ADVERTISING BROKER Google has offered an incentive system for security researchers to come forward and disclose vulnerabilities in its software.
The firm employed a similar system with its Chrome browser and says it has witnessed a "sustained increase in the number of high quality reports from researchers". So after offering the carrot of $1,337 for Chrome vulnerabilities, Google is offering a similar scale of rewards all the way up to $3,133.70 for any of its web properties that handle sensitive authenticated data.
For Google that includes, but is not limited to, its crown jewels of google.com, youtube.com and blogger.com. However the firm has said that its Android operating system or applications such as Picasa and Google Desktop are not within the scope of its rewards program.
As for which bugs qualify, Google was somewhat vague, though it said that XSS, XSSI and server side code execution will almost certainly qualify for rewards. Attacks based on social engineering or on Google's corporate infrastructure including denial of service attacks and technologies that have been recently acquired by the firm will not qualify.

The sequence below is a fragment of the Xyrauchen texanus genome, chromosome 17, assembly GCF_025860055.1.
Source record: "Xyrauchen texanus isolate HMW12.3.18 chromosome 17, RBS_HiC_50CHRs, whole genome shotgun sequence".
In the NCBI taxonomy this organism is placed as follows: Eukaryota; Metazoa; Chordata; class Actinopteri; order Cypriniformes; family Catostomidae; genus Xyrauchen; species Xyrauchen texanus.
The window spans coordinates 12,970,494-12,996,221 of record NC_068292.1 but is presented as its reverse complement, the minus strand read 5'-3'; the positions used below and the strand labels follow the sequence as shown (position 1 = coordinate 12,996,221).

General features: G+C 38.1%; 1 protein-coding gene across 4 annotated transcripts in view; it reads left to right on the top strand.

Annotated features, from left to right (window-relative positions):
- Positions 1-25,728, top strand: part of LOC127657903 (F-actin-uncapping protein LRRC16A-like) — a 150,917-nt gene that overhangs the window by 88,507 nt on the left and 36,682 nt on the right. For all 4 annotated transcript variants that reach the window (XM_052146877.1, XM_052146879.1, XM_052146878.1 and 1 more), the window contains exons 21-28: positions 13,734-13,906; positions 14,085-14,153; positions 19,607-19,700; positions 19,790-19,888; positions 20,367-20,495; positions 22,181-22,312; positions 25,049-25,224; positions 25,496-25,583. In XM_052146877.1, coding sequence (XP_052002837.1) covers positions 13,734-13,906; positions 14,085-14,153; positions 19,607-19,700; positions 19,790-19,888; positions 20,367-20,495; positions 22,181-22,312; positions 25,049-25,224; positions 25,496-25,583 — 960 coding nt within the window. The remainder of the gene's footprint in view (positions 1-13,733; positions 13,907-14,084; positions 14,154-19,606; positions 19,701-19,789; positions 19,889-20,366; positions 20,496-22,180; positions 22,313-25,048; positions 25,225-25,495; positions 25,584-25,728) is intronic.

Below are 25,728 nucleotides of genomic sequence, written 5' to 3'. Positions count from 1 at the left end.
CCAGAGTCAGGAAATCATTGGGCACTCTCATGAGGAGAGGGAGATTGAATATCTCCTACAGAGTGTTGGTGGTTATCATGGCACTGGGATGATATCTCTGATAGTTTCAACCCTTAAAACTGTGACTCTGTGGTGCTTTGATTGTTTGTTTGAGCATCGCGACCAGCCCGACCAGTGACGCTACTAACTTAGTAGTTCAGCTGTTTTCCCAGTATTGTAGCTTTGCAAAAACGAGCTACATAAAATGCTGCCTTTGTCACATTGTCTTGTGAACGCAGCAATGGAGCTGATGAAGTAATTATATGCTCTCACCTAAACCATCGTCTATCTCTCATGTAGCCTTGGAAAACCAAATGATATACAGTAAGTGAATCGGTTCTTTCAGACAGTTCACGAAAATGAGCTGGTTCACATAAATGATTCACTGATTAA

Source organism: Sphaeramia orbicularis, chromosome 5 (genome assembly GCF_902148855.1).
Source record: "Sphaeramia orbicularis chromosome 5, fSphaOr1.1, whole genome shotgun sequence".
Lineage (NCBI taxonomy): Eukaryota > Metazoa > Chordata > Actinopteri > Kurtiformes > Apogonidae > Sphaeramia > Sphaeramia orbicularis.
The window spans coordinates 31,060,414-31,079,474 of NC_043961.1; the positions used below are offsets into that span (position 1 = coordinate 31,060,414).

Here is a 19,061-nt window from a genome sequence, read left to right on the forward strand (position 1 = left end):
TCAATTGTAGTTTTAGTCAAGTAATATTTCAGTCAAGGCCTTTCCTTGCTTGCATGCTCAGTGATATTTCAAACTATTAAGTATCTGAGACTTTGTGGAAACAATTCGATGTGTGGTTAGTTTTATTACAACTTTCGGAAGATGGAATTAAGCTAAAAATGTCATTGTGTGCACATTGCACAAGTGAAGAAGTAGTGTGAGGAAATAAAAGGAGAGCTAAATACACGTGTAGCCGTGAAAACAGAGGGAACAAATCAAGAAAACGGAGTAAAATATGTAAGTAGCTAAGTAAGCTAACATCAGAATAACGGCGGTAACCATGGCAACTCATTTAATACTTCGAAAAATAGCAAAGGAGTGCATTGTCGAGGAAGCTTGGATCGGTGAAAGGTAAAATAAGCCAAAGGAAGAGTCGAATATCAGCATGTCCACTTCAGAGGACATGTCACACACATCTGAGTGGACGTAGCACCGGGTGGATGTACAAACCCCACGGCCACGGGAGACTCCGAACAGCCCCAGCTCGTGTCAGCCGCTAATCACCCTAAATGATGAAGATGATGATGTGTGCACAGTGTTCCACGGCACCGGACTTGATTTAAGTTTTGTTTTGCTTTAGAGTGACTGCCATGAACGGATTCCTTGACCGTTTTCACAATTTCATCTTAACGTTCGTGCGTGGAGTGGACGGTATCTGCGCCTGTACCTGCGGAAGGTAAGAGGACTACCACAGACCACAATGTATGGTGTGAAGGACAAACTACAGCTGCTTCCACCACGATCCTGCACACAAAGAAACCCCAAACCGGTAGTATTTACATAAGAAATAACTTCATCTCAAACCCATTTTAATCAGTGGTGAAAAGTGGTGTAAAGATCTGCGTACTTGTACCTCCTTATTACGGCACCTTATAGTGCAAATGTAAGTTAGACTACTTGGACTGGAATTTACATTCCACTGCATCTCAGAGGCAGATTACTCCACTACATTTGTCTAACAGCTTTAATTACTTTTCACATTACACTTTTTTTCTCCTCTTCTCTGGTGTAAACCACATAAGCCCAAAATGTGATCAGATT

Offering security researchers money has become popular and is used by a number of firms as a way of mitigating the number of embarrassing insecurity stories appearing in the press. By incentivising researchers to use the firms' bug disclosure channels, they hope to retain some control of the situation and limit the potential for both damage and corporate embarrassment.
For a number of security researchers, bounties can offer a nice reward for their hard work. µ
Celebrity Apprentice star says Europe has 'taken advantage of the US'
1995 called, they want their news item back
LG's gaming-focused monitor is impressive and affordable
It's now safe to eat croissants over your laptop again